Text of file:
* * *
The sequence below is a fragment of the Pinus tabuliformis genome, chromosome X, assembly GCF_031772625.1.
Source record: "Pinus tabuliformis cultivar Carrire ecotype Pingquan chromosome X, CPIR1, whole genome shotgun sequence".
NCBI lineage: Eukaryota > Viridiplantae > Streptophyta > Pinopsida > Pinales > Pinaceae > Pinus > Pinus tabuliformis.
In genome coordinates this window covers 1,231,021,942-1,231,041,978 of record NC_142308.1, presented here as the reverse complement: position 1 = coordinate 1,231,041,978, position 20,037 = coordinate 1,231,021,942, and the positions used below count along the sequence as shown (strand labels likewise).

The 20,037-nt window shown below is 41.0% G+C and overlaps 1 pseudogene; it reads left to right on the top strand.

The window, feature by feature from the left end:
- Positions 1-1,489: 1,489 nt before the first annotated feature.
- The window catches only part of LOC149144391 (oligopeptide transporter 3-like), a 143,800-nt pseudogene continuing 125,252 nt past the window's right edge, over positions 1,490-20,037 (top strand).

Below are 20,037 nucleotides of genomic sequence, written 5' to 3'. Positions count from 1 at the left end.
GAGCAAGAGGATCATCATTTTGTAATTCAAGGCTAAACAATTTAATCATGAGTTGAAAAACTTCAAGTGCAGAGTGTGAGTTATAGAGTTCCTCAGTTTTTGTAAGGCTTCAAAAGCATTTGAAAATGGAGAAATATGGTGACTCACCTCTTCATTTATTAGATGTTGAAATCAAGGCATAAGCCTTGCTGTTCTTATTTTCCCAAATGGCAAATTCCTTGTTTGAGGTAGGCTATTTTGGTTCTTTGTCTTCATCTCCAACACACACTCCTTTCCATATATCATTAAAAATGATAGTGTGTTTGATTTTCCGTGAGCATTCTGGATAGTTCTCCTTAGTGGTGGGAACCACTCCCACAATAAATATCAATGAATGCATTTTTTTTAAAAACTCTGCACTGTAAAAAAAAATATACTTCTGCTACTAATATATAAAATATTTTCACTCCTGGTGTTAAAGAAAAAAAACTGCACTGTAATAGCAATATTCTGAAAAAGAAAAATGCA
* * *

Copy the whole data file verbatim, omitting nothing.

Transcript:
The sequence below is a fragment of the Pinus tabuliformis genome, chromosome X, assembly GCF_031772625.1.
Source record: "Pinus tabuliformis cultivar Carrire ecotype Pingquan chromosome X, CPIR1, whole genome shotgun sequence".
NCBI lineage: Eukaryota > Viridiplantae > Streptophyta > Pinopsida > Pinales > Pinaceae > Pinus > Pinus tabuliformis.
In genome coordinates this window covers 1,231,021,942-1,231,041,978 of record NC_142308.1, presented here as the reverse complement: position 1 = coordinate 1,231,041,978, position 20,037 = coordinate 1,231,021,942, and the positions used below count along the sequence as shown (strand labels likewise).

The 20,037-nt window shown below is 41.0% G+C and overlaps 1 pseudogene; it reads left to right on the top strand.

The window, feature by feature from the left end:
- Positions 1-1,489: 1,489 nt before the first annotated feature.
- The window catches only part of LOC149144391 (oligopeptide transporter 3-like), a 143,800-nt pseudogene continuing 125,252 nt past the window's right edge, over positions 1,490-20,037 (top strand).

Below are 20,037 nucleotides of genomic sequence, written 5' to 3'. Positions count from 1 at the left end.
GAGCAAGAGGATCATCATTTTGTAATTCAAGGCTAAACAATTTAATCATGAGTTGAAAAACTTCAAGTGCAGAGTGTGAGTTATAGAGTTCCTCAGTTTTTGTAAGGCTTCAAAAGCATTTGAAAATGGAGAAATATGGTGACTCACCTCTTCATTTATTAGATGTTGAAATCAAGGCATAAGCCTTGCTGTTCTTATTTTCCCAAATGGCAAATTCCTTGTTTGAGGTAGGCTATTTTGGTTCTTTGTCTTCATCTCCAACACACACTCCTTTCCATATATCATTAAAAATGATAGTGTGTTTGATTTTCCGTGAGCATTCTGGATAGTTCTCCTTAGTGGTGGGAACCACTCCCACAATAAATATCAATGAATGCATTTTTTTTAAAAACTCTGCACTGTAAAAAAAAATATACTTCTGCTACTAATATATAAAATATTTTCACTCCTGGTGTTAAAGAAAAAAAACTGCACTGTAATAGCAATATTCTGAAAAAGAAAAATGCA